Brunswick makes $250 million private offering

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Brunswick Corp. today announced its intent to offer $250 million aggregate principal amount of senior secured notes due 2016 in a private offering to qualified institutional buyers.

The new notes will be secured by first-priority liens on Brunswick’s headquarters and owned domestic retail bowling centers and by second-priority liens on substantially all of the assets that secure Brunswick’s existing secured revolving credit facility on a first-priority lien basis.

Brunswick also announced it has launched a cash tender offer and consent solicitation for all of its outstanding 5 percent notes due 2011. As of July 4, $150 million aggregate principal amount of the 2011 notes was outstanding.

The total consideration for the tender offer will consist of $970 of tender offer consideration and a consent payment of $30 per $1,000 principal amount of the 2011 notes. The total consideration will only be paid to holders that validly tender and do not validly withdraw their tenders prior to 5 p.m. EDT Aug. 21, 2009.

The tender offer expires at midnight EDT, Sept. 4.

“We believe investors should view this announcement positively as it removes 2010 refinancing risk and further enhances [Brunswick’s] near/intermediate-term liquidity position,” said Tim Conder, senior analyst with Wells Fargo Securities.

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5 comments on “Brunswick makes $250 million private offering

  1. Rich Lazzara

    Very interesting move.  I wonder if this is the future for boat companies?  I believe it is as the ROI the markets demand on these companies is very hard to maintain in our industry.

  2. ABS

    The past few months have shown how challenged the boat and yacht building industry can be, with most companies starved for capital in even the good years. Entrepreneur led innovation as well as consumer demands for something new continue to place demands on capital to meet the  needs of the buyer for new product. One can only speculate how privately owned enterprises, always capital challenged, can address the global marketplace.

  3. Shinyo

    Rich,What ROI? Looking at all the Quartley results and YTD information,I would be surprise to see how many institutional buyers would take this paper. With the current results and still negative forcasts,I wonder how much Brunswick will pay in interest rate or discounting the paper to lure investors to hold their paper?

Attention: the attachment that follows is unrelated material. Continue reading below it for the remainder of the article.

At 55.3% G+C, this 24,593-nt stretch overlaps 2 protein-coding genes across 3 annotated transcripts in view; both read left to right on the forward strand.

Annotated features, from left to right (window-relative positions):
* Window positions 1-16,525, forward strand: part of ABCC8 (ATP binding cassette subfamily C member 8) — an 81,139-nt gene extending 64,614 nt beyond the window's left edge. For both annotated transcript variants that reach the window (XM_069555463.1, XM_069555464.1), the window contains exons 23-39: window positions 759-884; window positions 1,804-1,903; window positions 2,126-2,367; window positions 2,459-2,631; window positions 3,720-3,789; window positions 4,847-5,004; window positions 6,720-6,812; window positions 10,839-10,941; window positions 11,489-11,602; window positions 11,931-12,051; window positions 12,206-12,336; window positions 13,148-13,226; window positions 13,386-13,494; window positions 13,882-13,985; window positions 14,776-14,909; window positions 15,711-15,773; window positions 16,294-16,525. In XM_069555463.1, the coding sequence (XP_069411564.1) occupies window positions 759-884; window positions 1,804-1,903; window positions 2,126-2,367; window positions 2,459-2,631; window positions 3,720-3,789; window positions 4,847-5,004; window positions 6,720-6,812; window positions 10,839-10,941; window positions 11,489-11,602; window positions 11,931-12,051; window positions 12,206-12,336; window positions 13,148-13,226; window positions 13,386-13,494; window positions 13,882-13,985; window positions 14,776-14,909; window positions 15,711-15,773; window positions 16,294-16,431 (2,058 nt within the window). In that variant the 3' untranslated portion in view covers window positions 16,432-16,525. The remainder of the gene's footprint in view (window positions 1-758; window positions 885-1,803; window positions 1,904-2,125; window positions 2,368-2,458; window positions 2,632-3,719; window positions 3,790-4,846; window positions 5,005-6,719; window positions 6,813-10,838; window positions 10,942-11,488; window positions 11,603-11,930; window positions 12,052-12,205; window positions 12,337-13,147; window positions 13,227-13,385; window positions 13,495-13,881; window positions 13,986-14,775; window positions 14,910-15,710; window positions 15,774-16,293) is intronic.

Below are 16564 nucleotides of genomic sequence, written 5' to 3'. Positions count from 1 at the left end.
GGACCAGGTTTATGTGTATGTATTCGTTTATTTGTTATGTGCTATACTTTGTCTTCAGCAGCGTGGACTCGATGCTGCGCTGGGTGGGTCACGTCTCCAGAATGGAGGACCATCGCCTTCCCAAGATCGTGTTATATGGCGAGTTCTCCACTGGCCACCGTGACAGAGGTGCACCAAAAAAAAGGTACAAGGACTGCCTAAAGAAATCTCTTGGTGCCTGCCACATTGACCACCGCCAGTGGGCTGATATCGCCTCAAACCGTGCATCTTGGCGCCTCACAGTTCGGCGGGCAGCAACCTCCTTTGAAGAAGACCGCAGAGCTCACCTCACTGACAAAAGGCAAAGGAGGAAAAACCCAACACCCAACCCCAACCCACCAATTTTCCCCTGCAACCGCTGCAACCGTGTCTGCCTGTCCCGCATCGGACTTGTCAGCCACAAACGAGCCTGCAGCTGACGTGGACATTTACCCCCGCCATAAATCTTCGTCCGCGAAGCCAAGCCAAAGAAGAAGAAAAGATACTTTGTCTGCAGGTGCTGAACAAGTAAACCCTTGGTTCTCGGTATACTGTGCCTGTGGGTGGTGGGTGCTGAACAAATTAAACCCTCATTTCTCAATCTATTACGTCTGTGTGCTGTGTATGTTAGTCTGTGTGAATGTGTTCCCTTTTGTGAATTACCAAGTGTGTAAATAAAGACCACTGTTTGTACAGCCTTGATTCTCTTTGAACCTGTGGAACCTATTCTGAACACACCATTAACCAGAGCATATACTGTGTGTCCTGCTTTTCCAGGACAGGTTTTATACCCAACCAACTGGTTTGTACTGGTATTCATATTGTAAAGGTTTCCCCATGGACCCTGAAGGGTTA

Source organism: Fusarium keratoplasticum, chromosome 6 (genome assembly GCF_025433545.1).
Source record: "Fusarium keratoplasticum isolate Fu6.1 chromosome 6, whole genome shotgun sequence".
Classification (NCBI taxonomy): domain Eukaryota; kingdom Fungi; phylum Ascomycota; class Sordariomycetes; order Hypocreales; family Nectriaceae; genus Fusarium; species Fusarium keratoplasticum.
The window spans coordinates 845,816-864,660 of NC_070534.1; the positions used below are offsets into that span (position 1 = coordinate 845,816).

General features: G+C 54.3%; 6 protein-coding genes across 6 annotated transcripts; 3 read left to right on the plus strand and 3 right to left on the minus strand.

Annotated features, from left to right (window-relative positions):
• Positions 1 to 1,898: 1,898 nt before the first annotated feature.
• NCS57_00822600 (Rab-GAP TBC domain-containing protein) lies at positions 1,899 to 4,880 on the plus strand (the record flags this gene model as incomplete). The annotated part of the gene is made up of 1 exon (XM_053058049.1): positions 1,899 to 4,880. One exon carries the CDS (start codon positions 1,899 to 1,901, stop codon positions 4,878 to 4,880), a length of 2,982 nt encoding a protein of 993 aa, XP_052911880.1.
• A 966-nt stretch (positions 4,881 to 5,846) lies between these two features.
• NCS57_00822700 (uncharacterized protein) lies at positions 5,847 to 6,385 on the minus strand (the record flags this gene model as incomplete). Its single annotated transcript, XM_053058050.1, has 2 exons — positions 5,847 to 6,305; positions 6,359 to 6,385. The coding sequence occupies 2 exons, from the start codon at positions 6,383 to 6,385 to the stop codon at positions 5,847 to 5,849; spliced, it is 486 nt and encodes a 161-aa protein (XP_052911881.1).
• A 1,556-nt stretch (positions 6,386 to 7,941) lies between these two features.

4. Grand Man

    I think this is probably a good move by the largest marine manufacturer in the world. They have reduced expenses, and have a strategy going forward into the future. They are positioning themselves when the economy improves. People haven’t stopped buying boats, the credit companies have downsized the industry with new policies etc. 
    The conditions of late 70’s and 80’s should be a lesson for the future.  Things aren’t exactly the same, but overall the same challenges.  High interest rates, no gas, and a Federal Band on weekend boating  Today, low interest, No Band on boating, Gas is available.  Again, credit for OEM’s and dealers have crippled the industry.
    If you want to focus on the negatives, it seems the future will never get much better. However, if you make good choices and plan for an upturn in economic conditions, the future can, and will be better. These actions will have Brunswick in a much better position than competitiors for gaining market share, and offering better choices.

  5. Capt

    You all have a point. The manufactures with the overhead costs are having a hard time staying a float, but shifting risk out can only be done once. The dealers are selling the boats in inventory but not replacing them from the OEMs and when it is time to do so they will be looking for something new, not the old technologies repackaged in a different shell. Brunswick is depending on their new propulsion systems in thier boats but Volvo is closing the gap fast if not already passed them.
    Just raising the money and continuing to do business as usuall will not pull a company thru these hard times.  Remember they have already shut down plants, fired thousands, furloughed the remaining employees at what cost to the product they produce. How deep do you cut into your work force to save management positions. Not with standing Mercury’s problem with the Union.
    I agree that they are in the best position at this time and this will help them but if the market doesn’t turn everyone will be in trouble.

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